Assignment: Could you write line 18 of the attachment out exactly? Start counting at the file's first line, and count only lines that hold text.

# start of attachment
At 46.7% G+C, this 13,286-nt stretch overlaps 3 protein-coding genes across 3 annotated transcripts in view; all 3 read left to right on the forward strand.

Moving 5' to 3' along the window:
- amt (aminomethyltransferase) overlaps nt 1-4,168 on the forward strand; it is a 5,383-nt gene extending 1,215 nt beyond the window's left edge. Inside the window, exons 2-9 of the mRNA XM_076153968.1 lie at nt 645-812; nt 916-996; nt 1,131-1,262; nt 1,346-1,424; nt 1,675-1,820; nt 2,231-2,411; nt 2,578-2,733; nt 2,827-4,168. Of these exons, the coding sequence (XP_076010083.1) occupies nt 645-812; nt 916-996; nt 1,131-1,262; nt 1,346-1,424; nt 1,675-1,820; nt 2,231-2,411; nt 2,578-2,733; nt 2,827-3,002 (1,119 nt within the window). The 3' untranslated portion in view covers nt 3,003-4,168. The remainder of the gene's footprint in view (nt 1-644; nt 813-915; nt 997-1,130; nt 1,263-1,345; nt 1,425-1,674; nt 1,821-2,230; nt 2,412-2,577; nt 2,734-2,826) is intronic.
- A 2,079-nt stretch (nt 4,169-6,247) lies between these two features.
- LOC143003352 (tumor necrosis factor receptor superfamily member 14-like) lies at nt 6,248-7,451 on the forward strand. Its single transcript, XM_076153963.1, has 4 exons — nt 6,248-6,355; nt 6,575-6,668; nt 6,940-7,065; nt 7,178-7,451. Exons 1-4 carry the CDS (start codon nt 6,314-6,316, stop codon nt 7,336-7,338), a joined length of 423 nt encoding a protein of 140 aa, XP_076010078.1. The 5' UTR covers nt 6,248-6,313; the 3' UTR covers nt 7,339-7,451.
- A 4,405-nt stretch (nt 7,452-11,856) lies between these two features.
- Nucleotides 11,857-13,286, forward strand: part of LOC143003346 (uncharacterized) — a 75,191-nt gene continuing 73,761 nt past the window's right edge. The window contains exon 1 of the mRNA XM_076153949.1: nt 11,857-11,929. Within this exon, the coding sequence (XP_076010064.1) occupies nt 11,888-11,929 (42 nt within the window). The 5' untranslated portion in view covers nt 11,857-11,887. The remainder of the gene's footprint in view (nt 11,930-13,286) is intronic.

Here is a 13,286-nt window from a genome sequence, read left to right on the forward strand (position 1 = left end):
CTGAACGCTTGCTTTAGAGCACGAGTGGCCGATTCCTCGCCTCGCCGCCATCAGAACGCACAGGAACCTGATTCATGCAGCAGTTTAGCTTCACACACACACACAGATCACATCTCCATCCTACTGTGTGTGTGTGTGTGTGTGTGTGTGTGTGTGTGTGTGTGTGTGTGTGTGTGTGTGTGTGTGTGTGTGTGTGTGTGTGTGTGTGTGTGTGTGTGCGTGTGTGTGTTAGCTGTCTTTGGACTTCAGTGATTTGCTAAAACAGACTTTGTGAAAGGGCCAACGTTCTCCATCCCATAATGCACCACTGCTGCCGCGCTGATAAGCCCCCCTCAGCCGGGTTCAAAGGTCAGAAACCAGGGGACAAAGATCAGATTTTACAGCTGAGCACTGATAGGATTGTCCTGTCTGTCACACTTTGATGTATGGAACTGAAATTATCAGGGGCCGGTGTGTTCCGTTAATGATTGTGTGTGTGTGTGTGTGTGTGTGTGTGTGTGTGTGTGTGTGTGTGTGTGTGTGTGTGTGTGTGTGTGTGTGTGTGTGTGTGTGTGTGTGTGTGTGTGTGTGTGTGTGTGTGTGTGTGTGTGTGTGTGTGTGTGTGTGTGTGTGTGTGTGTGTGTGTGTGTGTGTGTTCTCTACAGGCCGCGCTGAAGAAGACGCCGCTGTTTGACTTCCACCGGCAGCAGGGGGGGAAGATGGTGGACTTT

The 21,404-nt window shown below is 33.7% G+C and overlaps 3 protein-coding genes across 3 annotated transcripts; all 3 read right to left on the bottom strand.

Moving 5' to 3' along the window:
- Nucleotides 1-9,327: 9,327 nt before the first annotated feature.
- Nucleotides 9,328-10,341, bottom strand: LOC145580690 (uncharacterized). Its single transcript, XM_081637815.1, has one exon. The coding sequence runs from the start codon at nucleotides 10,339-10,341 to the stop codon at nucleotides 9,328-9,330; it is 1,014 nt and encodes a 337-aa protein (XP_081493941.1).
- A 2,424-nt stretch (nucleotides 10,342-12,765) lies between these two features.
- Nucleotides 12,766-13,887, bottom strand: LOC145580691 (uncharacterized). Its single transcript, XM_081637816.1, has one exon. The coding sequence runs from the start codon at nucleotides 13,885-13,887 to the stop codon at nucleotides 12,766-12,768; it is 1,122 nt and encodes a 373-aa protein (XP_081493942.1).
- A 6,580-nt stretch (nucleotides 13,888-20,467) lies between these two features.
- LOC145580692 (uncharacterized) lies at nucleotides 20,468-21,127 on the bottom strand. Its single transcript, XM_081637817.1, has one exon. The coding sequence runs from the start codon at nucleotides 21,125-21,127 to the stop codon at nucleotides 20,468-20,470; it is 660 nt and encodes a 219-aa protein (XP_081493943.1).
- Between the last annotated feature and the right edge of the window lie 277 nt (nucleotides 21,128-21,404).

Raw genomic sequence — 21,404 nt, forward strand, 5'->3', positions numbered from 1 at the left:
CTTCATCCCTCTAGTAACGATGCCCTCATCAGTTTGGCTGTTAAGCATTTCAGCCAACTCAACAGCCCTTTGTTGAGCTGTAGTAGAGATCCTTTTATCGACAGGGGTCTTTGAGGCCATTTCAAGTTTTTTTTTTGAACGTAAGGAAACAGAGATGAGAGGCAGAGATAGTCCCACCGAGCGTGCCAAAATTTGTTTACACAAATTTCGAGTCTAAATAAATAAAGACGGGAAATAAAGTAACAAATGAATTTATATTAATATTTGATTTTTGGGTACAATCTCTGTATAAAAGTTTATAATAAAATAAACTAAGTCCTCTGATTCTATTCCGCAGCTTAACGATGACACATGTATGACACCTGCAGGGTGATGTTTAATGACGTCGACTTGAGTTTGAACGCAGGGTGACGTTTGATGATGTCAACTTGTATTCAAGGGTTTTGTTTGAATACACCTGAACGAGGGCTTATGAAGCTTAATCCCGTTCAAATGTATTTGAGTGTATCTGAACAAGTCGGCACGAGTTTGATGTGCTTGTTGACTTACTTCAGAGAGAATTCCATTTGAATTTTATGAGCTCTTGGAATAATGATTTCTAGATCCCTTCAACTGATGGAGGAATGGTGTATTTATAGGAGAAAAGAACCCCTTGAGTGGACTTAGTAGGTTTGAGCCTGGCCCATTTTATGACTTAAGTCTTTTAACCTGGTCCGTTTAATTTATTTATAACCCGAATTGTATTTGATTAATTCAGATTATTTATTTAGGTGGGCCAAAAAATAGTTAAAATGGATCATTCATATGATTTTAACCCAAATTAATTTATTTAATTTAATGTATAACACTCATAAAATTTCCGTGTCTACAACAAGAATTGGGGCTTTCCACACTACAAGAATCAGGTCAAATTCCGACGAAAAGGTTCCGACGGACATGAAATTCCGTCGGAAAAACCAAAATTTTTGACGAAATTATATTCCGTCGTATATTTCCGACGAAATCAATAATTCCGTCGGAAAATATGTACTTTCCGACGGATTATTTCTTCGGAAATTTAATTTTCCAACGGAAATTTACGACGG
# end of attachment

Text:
- Between the last annotated feature and the right edge of the window lie 277 nt (nucleotides 21,128-21,404).